Abortion was an explosive issue in Ireland since the controversial insertion of a 1983 amendment to the country’s constitution that effectively banned abortion in most circumstances. Public demand for a referendum on the issue had been building, and the government’s decision to establish a citizens’ assembly was criticized by some as a stalling tactic.

Nonetheless, the assembly ultimately recommended a radical liberalization of the law to allow for abortion without restriction for the first time in Irish history.

Following the resounding referendum result in favour of this proposal, lawmakers enacted a new legislative framework, based around the model recommended by the assembly — an extraordinary example of tangible mini-public impact on a landmark legal reform.

Not a silver bullet

Of course, not all citizen processes are so impactful. Indeed, the Irish Citizens’ Assembly has produced recommendations on other topics that have not achieved the same — or any — uptake.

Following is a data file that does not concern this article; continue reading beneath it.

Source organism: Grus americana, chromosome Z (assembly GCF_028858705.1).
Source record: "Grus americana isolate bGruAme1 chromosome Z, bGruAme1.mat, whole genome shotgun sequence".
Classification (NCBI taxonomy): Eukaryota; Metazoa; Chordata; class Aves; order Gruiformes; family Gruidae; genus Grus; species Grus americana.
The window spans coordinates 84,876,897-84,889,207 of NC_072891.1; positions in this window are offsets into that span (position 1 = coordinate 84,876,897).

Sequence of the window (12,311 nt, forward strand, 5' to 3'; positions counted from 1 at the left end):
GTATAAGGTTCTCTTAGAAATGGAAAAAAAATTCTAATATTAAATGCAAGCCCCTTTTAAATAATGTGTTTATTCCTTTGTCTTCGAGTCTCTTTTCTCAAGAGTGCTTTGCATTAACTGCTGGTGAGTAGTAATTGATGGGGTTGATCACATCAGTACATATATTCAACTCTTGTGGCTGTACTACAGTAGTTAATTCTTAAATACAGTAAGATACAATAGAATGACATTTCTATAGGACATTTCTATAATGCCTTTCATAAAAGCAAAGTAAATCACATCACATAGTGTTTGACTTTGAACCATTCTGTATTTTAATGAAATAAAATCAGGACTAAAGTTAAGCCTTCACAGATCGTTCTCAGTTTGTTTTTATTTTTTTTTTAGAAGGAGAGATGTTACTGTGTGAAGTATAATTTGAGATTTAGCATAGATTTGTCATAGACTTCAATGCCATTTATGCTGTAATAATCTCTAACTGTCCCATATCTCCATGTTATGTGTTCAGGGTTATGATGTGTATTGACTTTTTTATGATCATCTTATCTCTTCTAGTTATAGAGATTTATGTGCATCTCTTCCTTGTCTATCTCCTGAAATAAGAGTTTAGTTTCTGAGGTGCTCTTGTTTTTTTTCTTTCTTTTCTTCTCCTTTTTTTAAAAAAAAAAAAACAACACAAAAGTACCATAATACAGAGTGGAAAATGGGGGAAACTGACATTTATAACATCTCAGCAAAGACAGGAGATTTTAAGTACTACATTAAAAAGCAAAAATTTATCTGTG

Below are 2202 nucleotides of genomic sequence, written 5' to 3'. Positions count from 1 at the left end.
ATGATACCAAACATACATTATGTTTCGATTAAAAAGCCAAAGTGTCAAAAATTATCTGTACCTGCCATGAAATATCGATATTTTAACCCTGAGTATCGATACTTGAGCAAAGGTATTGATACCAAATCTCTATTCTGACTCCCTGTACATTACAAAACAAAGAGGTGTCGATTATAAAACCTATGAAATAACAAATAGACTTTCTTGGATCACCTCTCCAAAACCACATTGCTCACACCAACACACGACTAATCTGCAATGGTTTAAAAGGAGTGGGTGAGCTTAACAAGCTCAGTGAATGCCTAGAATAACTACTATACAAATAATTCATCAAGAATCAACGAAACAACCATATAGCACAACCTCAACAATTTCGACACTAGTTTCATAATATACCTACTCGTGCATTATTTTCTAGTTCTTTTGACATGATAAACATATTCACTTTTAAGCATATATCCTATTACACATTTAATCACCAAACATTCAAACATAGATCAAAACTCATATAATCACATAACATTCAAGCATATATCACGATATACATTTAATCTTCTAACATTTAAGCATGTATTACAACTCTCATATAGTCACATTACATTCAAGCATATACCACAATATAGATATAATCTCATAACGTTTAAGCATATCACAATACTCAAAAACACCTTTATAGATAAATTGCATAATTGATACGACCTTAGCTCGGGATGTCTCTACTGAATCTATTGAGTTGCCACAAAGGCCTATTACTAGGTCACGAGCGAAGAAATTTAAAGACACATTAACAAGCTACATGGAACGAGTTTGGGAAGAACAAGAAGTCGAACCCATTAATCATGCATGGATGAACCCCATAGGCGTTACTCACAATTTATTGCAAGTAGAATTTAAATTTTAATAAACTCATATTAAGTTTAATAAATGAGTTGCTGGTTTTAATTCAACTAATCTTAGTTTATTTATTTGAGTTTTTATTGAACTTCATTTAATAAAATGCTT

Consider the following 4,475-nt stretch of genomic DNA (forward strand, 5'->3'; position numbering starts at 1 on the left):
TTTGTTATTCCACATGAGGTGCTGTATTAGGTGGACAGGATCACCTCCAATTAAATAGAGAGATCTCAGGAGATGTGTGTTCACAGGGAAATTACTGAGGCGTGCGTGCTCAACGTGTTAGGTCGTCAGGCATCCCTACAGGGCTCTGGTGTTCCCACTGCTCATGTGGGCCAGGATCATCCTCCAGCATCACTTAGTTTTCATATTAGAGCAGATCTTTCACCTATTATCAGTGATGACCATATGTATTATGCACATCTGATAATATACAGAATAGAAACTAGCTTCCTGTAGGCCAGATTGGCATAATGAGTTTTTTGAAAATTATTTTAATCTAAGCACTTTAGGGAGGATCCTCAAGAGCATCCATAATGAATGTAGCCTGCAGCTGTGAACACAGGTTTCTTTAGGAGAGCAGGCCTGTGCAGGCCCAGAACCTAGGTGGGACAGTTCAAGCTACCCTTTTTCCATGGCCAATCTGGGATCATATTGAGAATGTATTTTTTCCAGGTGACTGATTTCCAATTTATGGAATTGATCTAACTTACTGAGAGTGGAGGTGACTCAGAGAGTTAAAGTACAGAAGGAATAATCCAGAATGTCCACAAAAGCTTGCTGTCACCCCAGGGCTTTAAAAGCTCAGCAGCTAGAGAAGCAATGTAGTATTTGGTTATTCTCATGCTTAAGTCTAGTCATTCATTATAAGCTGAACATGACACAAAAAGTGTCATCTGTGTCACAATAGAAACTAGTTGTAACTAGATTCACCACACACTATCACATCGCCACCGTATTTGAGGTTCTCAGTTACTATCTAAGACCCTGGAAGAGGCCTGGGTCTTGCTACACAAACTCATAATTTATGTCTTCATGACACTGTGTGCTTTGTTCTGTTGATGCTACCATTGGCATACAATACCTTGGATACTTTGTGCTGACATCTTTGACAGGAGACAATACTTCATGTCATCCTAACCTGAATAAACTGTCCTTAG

But since 2016, citizens’ assemblies have started to become part of the architecture of constitutional and policy change in Ireland. Since 2020, assemblies have taken place on gender equalitybiodiversitymodels of local government and drug use. It remains to be seen how or if the recommendations will eventually result in constitutional or legislative changes.

Citizens’ assemblies are not a silver bullet — their impact depends on the appetite of politicians to implement their recommendations and many other factors.

There is, however, a strong case for revisiting citizens’ assemblies in Canada, not least the significant contemporary challenges facing Canadian democracy. The perceived failings of prior Canadian experiments with citizens’ assemblies are no reason to abandon these efforts.